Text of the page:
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Herniated Nucleus Propulsus Lumbar S33.0XXA

 Lower extremity Cutaneous Innervation

Spinal Cord Anatomy

synonyms:Herniated Nucleus Propulsus, herniated disc

Herniated Disc ICD-10

Herniated Disc Etiology / Epidemiology / Natural History

  • Lumbar HNP occurs with flexion, axial compression and rotation.
  • Associated with weightlifting, rowing, football, hockey, rugby, bowling.
  • Tumor necrosis factor-alph, produced by chondrocyte like cells in the nucleus pulposus may be the key chemical mediator for nerve root pain.
  • Mean age = 35 yrs.

Herniated Disc Anatomy

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Herniated Disc Clinical Evaluation

  • Low back, buttock, thigh pain, paresthesias, numbness, weakness in a dermatomal distribution.
  • Decreased lumbar and pelvic flexibility, May demonstrate sciatic shift.
  • Hyporeflexia
  • Straight-leg raise: ipsilateral, concordant leg pain at 35° to 70° of elevation in supine or sitting postions. Indicates L4-5 or L5-S1 disk herniation. High sensitivity, low specificity.
  • Contralateral Straight-leg raise: concordant leg pain with contralateral leg elevations.
  • Femoral stretch test: anterior thight pain with hip extension and knee flexion with the patient in the lateral or prone postion. Indicates L1-4 disk herniation.
  • Pain often increased by coughing, sneezing, Valsava.
  • Sensory motor exam of the perineum including a rectal exam is indicated if any question of bowel/bladder dysfunction exists to rule out Cauda Equina Syndrome.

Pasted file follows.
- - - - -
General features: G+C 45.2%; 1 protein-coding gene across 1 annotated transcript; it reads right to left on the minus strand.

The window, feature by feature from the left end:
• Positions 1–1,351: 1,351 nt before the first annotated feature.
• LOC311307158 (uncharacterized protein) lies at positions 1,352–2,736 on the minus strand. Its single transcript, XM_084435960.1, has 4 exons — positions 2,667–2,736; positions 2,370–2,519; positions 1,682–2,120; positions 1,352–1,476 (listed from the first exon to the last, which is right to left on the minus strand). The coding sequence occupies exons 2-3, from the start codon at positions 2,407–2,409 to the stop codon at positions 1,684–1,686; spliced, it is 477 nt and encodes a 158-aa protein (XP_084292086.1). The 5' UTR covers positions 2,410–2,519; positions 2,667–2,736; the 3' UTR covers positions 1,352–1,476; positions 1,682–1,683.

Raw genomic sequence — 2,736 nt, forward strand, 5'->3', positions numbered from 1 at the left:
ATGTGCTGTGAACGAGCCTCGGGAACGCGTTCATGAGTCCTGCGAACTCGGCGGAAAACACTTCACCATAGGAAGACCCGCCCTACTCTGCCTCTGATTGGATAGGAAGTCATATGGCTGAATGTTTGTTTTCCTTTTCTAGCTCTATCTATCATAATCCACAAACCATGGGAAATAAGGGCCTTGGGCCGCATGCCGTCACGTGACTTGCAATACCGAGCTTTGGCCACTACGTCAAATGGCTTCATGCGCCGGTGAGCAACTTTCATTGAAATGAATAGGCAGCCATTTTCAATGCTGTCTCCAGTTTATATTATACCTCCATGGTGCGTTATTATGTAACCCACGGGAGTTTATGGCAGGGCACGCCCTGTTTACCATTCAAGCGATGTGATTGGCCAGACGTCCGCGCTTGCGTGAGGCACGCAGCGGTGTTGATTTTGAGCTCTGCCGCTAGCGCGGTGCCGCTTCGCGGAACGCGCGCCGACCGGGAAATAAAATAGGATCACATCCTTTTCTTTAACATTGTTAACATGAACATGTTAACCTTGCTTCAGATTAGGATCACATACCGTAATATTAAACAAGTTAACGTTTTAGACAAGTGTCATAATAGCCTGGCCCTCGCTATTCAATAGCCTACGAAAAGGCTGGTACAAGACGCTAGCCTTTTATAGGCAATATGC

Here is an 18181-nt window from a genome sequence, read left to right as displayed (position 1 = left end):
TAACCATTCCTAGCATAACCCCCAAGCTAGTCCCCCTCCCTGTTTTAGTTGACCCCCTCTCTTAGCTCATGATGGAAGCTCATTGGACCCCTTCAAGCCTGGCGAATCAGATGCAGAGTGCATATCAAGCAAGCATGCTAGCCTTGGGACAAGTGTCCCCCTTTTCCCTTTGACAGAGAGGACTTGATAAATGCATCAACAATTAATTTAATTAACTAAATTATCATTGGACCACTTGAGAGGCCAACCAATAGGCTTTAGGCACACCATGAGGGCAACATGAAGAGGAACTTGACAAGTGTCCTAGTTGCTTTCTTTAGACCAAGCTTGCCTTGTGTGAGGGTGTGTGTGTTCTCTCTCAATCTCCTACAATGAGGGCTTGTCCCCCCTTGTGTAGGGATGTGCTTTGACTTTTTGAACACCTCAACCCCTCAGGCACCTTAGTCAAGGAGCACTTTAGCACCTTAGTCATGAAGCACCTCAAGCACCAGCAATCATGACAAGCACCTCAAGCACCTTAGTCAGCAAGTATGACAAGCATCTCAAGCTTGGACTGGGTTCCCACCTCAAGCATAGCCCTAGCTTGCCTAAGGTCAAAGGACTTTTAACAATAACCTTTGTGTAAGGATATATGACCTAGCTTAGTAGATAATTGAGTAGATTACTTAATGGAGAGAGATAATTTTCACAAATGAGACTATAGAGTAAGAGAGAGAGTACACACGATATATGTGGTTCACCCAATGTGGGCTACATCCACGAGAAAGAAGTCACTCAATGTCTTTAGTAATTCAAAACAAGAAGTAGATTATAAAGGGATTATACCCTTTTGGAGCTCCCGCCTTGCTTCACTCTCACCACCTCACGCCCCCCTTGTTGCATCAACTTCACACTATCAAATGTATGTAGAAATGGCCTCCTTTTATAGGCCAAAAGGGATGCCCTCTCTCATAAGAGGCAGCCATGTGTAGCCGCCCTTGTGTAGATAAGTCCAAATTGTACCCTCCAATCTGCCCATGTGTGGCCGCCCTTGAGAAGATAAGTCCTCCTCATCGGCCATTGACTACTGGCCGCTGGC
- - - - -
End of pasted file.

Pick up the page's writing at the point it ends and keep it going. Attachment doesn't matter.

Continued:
Herniated Disc Xray / Diagnositc Tests

  • A/P, lateral, flexion/extension views of effected spinal level (cervical, lumbar, thoracic) indicated. Often normal or normal degenerative changes.
  • MRI: best demonstrates acute herniation. Gadolinium enhancement indicated for patients with history of prior surgery.

Herniated Disc Classification / Treatment

  • Short period of rest followed by activity limitations, NSAIDS, Physical therapy, muscle relaxants, Narcotics, progressive activity. Consider rigid brace in 15° of lordosis to increase mobilization.
  • Systemic glucocorticoids may have some short term benefit, but no lasting benefit. (Finckh A, Spine 2006;31:377).
  • Epidural Steroid injection / Selective nerve root injections (Riew KD, JBJS 2006;88A:1722).
  • 90% resolve withing 3 months.
  • Consider partial discectomy. (Weber H, Spine 1983;8:131), (Weinstein JN, JAMA 2006;296:2441), (Atlas SJ, Spine 2005;30:927).

Herniated Disc Associated Injuries / Differential Diagnosis

  • Cauda Equina Syndrome
  • Lumbar degenerative disc disease
  • Lumbar spinal stenosis

Herniated Disc Complications

  • Recurrent Herniation: 5%-10%

Herniated Disc Follow-up Care

Herniated Disc Review References

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